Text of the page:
This is Kim Flanagan’s favorite time of the year.

As the youth program coordinator for IFB Solutions, she’s ready for about 30 children who are blind or visually impaired to arrive for Student Enrichment Experience (SEE) Camp, which begins July 8 at Tracy’s Little Red Schoolhouse.

“The children’s excitement fuels this place. When they come bounding off the bus, I feel like we’re doing something right,” says Flanagan. “Hearing them being happy keeps us motivated.”

The children can come from anywhere, but most live in the Triad and attend typical elementary, middle, or high schools. SEE Camp is the one opportunity many of them have to be surrounded with blind or visually impaired students, focusing on literacy as well as the skills they will need to learn how to live independently.

IFB is a nonprofit supporting the employment of people who are blind or visually impaired. Tevin Price, who works at IFB Solutions as an HR representative and recruiter, attended SEE Camp as he was beginning high school.

“I had a lot of classes where I was the only one who was visually impaired. It’s easy to feel singled out and have a ‘Woe is me, no one understands me’ attitude until you’re around only blind and visually impaired students,” Price says.

As one of the older students at SEE Camp, he had his first experience as a mentor and leader to the younger students.

“I learned more about myself and people like me,” Price says. “The younger kids look up to the older kids and see they’re OK. They see adults who are blind or visually impaired functioning successfully. It creates an immediate connection because I could relate to what they’re going through.”

A camp for the senses

Since 2012, SEE Camp has been held in Tracy’s Little Red Schoolhouse, a facility designed to teach children who are blind or visually impaired, life skills such as doing laundry, dishes, and making a bed, as well as enrichment activities including pottery, music, technology, and gardening.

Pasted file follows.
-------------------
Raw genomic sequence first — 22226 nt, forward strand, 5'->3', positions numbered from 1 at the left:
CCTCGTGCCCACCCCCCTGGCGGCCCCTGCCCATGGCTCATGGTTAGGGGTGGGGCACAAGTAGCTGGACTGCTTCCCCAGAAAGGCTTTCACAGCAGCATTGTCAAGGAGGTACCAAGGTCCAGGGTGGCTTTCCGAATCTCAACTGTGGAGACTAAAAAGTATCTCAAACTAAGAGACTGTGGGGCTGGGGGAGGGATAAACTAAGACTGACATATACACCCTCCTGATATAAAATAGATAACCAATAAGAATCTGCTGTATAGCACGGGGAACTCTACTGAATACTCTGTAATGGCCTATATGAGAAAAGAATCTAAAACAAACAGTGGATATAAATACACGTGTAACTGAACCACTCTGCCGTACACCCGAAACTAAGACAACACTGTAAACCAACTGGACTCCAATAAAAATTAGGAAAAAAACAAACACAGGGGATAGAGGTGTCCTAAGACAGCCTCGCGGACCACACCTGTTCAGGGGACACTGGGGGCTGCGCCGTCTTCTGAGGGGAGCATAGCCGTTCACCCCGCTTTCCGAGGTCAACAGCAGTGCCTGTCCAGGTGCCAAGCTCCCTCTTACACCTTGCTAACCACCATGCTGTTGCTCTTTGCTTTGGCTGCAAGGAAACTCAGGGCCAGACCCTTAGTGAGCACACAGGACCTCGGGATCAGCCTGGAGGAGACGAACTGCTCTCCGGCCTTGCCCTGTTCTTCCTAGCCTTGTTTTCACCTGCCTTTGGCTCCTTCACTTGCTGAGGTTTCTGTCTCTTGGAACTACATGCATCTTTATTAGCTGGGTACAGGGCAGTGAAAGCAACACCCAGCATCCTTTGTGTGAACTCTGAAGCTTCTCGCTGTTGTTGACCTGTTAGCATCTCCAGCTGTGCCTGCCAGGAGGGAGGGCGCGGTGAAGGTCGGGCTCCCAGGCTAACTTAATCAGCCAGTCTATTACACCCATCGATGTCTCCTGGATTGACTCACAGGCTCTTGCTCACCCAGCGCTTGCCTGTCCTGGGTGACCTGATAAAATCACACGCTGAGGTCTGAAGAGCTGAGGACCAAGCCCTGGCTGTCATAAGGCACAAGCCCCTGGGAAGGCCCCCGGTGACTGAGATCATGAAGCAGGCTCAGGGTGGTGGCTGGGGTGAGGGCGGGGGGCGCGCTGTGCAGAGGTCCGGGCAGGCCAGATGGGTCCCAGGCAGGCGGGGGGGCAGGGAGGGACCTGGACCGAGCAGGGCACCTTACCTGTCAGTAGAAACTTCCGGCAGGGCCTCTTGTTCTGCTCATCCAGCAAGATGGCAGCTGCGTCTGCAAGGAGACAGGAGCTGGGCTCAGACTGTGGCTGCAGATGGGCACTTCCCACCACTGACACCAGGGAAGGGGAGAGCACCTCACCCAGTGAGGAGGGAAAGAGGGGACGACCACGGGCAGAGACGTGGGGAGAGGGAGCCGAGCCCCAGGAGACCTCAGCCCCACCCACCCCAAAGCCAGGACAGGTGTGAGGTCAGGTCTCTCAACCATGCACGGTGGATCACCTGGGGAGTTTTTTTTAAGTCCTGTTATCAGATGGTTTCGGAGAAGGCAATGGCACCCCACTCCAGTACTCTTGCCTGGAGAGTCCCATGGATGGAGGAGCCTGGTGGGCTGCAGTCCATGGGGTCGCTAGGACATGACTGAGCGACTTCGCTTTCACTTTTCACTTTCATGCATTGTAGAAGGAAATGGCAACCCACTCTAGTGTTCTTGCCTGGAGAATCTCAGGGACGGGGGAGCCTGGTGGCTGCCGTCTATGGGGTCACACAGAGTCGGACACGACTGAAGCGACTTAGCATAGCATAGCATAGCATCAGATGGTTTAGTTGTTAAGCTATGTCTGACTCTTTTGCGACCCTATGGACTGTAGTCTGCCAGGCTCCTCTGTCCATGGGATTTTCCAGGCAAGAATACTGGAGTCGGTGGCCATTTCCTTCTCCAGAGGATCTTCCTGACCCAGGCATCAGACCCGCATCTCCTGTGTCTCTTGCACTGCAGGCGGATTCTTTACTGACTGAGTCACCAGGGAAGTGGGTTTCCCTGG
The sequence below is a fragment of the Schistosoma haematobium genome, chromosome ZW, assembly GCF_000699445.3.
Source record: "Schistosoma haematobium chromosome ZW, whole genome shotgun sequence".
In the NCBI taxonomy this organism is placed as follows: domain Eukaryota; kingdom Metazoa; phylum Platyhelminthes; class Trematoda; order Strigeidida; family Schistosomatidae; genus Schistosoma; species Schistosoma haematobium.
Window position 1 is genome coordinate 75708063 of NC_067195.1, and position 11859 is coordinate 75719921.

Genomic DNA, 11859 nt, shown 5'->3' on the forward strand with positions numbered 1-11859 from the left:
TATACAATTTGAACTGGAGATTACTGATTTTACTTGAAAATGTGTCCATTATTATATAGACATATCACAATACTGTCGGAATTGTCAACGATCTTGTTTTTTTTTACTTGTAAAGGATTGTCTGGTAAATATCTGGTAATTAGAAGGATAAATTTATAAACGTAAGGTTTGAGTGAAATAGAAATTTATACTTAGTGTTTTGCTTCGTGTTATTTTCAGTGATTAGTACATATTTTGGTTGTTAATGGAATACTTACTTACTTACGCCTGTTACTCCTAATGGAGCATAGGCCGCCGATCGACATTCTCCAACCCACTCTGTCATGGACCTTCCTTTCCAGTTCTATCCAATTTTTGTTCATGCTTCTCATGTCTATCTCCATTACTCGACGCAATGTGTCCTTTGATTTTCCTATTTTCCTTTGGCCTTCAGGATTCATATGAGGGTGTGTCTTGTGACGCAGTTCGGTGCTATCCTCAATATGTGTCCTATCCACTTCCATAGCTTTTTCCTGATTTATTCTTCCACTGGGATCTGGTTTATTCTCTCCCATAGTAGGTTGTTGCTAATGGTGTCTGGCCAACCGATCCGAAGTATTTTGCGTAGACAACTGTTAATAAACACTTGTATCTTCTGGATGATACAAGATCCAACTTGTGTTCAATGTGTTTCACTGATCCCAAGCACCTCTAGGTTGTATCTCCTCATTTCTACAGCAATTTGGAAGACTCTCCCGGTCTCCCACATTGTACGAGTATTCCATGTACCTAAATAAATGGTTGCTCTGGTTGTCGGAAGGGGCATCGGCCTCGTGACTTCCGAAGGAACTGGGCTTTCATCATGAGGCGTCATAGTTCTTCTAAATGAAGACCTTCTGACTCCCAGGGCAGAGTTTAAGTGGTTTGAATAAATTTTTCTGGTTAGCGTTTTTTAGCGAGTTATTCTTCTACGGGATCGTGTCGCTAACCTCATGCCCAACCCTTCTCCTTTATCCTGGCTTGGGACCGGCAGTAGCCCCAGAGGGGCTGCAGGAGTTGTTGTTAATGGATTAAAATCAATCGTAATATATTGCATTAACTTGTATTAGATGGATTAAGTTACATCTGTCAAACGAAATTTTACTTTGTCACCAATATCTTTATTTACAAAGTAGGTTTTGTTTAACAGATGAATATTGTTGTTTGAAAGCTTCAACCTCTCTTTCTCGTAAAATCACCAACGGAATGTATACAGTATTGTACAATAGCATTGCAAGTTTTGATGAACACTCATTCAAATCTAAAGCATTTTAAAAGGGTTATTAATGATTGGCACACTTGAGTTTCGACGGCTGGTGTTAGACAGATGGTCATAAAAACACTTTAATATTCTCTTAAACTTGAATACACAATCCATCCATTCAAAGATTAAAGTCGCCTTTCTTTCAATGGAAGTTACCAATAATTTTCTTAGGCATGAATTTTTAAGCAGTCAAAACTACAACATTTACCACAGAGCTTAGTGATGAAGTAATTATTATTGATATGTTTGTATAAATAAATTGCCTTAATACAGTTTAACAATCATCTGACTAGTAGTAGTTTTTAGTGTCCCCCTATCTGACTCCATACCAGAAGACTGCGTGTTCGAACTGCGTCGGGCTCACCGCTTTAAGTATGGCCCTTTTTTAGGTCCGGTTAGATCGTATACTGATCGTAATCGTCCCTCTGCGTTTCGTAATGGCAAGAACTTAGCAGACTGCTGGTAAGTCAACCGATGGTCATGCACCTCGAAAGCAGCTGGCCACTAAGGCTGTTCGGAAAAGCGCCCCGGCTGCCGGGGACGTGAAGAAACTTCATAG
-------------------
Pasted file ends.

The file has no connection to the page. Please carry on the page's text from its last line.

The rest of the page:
From September to June, about 15 students attend an after-school program at the schoolhouse, and there are also overnight camps throughout the summer on the Nantahala River and along the shores of Lake Norman. The community’s financial support, as well as grants, enables IFB Solutions to offer both the after-school program and SEE Camp at no cost to parents.

“We do a good job of disguising learning as fun,” Flanagan says. “Learning to sing ‘Twinkle, Twinkle, Little Star’ is fun, but they’re also learning to sing it while they wash their hands to make sure they’ve rinsed all of the soap off.”

At SEE Camp this summer, students will “visit” 15 countries. As they visit, they will receive a tactile passport stamp they can feel. They’ll hear music, feel cloth, learn traditions, and taste food. In Egypt, they will make a camel with cardboard tubes and cotton balls, standing in a sandpaper dessert.

“Most parents are thrilled with the progress their children make in the program,” Flanagan says, since many of the students who attend the schoolhouse have multiple disabilities in addition to being blind or visually impaired. “We have students who can’t feed themselves who leave being able to make a simple meal. They come in diapers and leave potty trained,” Flanagan says.

A welcome home

IFB Solutions is the largest employer of individuals who are blind or visually impaired in the country, and other facilities such as the Gov. Morehead School for the Blind in Raleigh and Camp Dogwood on Lake Norman have built North Carolina’s reputation for accepting and supporting people with disabilities.

“People in North Carolina are just a cut above to welcome those who are perceived as different and give them opportunities to be successful,” Flanagan says.

Price agrees. As a child, his family moved to North Carolina to have access to more services for those who are blind or visually impaired. After graduating from East Forsyth High School and UNC Charlotte, he returned for an internship and then a job at IFB Solutions.

“IFB is one of our community’s hidden gems, and many don’t understand everything we do. Being located in Winston-Salem makes our community more diverse,” he says. “I have a heart for kids with disabilities, and SEE Camp sparked this passion and taught me how to be successful later in life.”

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